I did something boneheaded

Posted:
in macOS edited January 2014
After doing a global file close in list mode (command + left arrow) on my Apps directory, I accidentally doublclicked all the highlighted apps. They all opened simultaneously, or tried to (I only have a gig of ram in my G4 Ibook running 10.3.9). After about an hour or so most of them had opened, freeing up enough CPU power to allow be to begin force quitting, and eventaully just command + Q'ing. The system never freezed up, and I was able to shut down and restart.



However, now Firefox is doing some strange stuff, like quitting in the middle of a music stream (while a check with network utility shows my connection is active). If it was happening with a single website I'm blame the site, but it's not. Could this be an indication of bigger problems connected with this whole fiasco?

Comments

  • Reply 1 of 6
    mr. memr. me Posts: 3,219member
    Quote:
    Originally Posted by evaness View Post


    ...Could this be an indication of bigger problems connected with this whole fiasco?



    Based on the information that you gave, no.
  • Reply 2 of 6
    shadowshadow Posts: 373member
    Try the following, quitting before and restarting after each step in section A, until the problem goes away:



    A.

    1. Go to the ~/Library/Caches and delete the Firefox folder ( ~ stands for your home directory).

    2. Re-download and replace Firefox.

    3. From Firefox->:Preferences->Security, View certificates button -> backup all certificates.

    4. Go to the ~/Library/Application support and move the folders Firefox and Mozilla away.

    5. Go to the ~/Library/ and move the Mozilla folder away.

    6. Go to the ~/Library/Preferences and move org.mozilla.firefox.plist away.

    7. Go to the /Library (your root volume) and move the folder Mozilla away.



    B.

    1. If the problem goes away after specific step, try too move back the items moved away before that.

    2. Restore the certificates if needed and delete the backup file.
  • Reply 3 of 6
    Thanks, Shadow. I only had to try step 1 and performance with Firefox improved to normal. The only thing strange was that upon rebooting it took extra long for the system to restart, there was a hang-up before the desktop was completely restored (only the icons--for the battery, bluetooth, airport, etc on the right side appeared at first, I had to wait about 45 seconds for the rest). I would have thought the OS would have restored the Firefox cache--assuming this was the cause-- when I reopened the program, not upon the 1st restart after cache deletion.



    Quote:
    Originally Posted by shadow View Post


    Try the following, quitting before and restarting after each step in section A, until the problem goes away:



    A.

    1. Go to the ~/Library/Caches and delete the Firefox folder ( ~ stands for your home directory).

    2. Re-download and replace Firefox.

    3. From Firefox->:Preferences->Security, View certificates button -> backup all certificates.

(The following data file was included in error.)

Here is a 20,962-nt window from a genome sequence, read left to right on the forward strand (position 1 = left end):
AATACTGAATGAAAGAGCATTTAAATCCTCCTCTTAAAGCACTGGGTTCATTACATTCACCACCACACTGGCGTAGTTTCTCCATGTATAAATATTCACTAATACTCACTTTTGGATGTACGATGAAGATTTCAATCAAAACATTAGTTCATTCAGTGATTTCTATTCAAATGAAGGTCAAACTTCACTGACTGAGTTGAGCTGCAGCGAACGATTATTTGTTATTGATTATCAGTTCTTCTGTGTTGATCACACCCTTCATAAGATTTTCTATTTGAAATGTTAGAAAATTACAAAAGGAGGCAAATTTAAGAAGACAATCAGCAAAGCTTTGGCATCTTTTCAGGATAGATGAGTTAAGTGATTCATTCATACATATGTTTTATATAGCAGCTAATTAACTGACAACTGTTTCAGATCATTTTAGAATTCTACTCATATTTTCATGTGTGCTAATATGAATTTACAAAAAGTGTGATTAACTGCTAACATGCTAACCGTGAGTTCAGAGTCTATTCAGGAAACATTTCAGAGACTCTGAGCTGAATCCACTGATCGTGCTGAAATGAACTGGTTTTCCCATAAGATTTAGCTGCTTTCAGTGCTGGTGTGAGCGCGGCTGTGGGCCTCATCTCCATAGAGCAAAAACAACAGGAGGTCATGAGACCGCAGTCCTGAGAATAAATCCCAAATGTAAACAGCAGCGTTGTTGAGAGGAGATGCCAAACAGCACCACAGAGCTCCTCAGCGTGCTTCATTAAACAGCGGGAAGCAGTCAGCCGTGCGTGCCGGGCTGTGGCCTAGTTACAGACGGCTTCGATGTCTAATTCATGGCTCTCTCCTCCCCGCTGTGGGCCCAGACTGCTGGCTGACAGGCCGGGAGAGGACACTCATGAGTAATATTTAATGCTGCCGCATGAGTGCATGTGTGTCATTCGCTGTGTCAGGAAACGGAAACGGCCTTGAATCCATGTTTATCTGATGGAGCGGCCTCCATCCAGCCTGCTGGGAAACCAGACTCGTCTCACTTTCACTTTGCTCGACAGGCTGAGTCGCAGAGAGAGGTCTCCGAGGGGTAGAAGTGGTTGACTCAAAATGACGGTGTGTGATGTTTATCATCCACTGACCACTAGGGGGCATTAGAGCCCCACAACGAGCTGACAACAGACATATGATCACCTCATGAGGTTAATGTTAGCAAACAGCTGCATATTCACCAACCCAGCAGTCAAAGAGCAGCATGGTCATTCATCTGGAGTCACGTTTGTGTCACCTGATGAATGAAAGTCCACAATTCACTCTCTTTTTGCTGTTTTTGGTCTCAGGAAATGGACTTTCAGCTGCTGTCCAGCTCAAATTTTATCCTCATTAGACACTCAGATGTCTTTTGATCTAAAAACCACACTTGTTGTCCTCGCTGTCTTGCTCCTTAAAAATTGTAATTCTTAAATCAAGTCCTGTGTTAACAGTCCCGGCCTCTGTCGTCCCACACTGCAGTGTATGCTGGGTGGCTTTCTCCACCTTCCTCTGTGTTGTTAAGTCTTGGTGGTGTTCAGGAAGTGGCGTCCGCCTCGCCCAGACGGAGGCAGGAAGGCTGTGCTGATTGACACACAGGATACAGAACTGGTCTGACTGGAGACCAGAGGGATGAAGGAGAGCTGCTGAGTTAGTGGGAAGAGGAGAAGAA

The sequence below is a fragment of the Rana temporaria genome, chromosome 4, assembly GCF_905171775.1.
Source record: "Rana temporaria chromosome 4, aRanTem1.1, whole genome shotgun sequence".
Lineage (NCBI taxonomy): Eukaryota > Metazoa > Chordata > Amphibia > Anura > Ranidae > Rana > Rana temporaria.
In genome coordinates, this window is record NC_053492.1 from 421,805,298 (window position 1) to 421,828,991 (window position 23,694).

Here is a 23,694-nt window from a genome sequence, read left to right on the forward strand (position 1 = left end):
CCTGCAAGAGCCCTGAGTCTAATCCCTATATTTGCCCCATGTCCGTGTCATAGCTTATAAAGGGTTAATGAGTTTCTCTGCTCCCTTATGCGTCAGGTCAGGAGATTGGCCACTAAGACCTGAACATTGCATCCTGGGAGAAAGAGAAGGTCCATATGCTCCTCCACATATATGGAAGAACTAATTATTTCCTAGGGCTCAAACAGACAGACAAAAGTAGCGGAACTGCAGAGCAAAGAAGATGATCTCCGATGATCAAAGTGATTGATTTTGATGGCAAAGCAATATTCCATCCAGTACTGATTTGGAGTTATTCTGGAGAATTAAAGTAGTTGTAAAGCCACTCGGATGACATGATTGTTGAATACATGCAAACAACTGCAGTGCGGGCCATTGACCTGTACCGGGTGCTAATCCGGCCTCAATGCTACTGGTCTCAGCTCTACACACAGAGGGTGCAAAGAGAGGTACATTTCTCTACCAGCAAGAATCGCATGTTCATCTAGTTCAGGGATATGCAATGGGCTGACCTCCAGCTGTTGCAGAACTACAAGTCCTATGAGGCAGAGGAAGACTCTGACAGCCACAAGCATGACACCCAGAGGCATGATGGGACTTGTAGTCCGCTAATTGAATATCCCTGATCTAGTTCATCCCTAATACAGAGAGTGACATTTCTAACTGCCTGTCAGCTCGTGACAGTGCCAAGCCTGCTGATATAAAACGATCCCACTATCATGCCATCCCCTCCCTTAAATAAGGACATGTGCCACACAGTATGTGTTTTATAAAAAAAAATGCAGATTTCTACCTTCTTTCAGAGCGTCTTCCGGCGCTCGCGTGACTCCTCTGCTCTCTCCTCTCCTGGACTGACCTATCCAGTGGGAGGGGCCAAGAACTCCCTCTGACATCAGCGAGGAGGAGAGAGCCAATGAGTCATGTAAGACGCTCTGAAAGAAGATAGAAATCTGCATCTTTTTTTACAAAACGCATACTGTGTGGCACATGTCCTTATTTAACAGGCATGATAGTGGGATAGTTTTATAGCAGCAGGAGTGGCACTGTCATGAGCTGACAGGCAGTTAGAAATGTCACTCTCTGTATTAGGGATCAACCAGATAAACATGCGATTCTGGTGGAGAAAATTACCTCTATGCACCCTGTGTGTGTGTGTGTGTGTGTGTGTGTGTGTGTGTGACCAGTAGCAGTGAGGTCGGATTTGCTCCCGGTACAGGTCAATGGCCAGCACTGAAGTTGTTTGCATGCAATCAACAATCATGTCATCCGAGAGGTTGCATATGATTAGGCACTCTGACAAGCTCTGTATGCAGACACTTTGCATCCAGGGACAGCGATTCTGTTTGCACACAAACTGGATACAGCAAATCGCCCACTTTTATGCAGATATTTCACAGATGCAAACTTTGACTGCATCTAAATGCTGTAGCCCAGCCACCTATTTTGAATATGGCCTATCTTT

4. Go to the ~/Library/Application support and move the folders Firefox and Mozilla away.

    5. Go to the ~/Library/ and move the Mozilla folder away.

    6. Go to the ~/Library/Preferences and move org.mozilla.firefox.plist away.

    7. Go to the /Library (your root volume) and move the folder Mozilla away.



    B.

    1. If the problem goes away after specific step, try too move back the items moved away before that.

    2. Restore the certificates if needed and delete the backup file.



  • Reply 4 of 6
    I'm also experiencing really slow performance with Thunderbird. Does this mean I may have to go through a similar process with every piece of SW that opened during this fiasco? And would the 1st step be deleting the preference folder in the SW that doesn't have a cache folder?



    Also, is there any reason I couldn't simply upgrade programs like Firefox or Thunderbird, instead of re-downloading and re-installing?
  • Reply 5 of 6
    shadowshadow Posts: 373member
    Quote:
    Originally Posted by evaness View Post


    I'm also experiencing really slow performance with Thunderbird. Does this mean I may have to go through a similar process with every piece of SW that opened during this fiasco?



    I believe you will not need to, otherwise Yes. There are some utilities like OnyX which can help. But be careful and make sure you download an App version compatible with your OS version.



    Quote:

    And would the 1st step be deleting the preference folder in the SW that doesn't have a cache folder?



    Yes. Most programs have a preferences file only (step 6).



    Quote:

    Also, is there any reason I couldn't simply upgrade programs like Firefox or Thunderbird, instead of re-downloading and re-installing?



    No.
  • Reply 6 of 6
    Thanks!





    Quote:
    Originally Posted by shadow View Post


    I believe you will not need to, otherwise Yes. There are some utilities like OnyX which can help. But be careful and make sure you download an App version compatible with your OS version.





    Yes. Most programs have a preferences file only (step 6).





    No.



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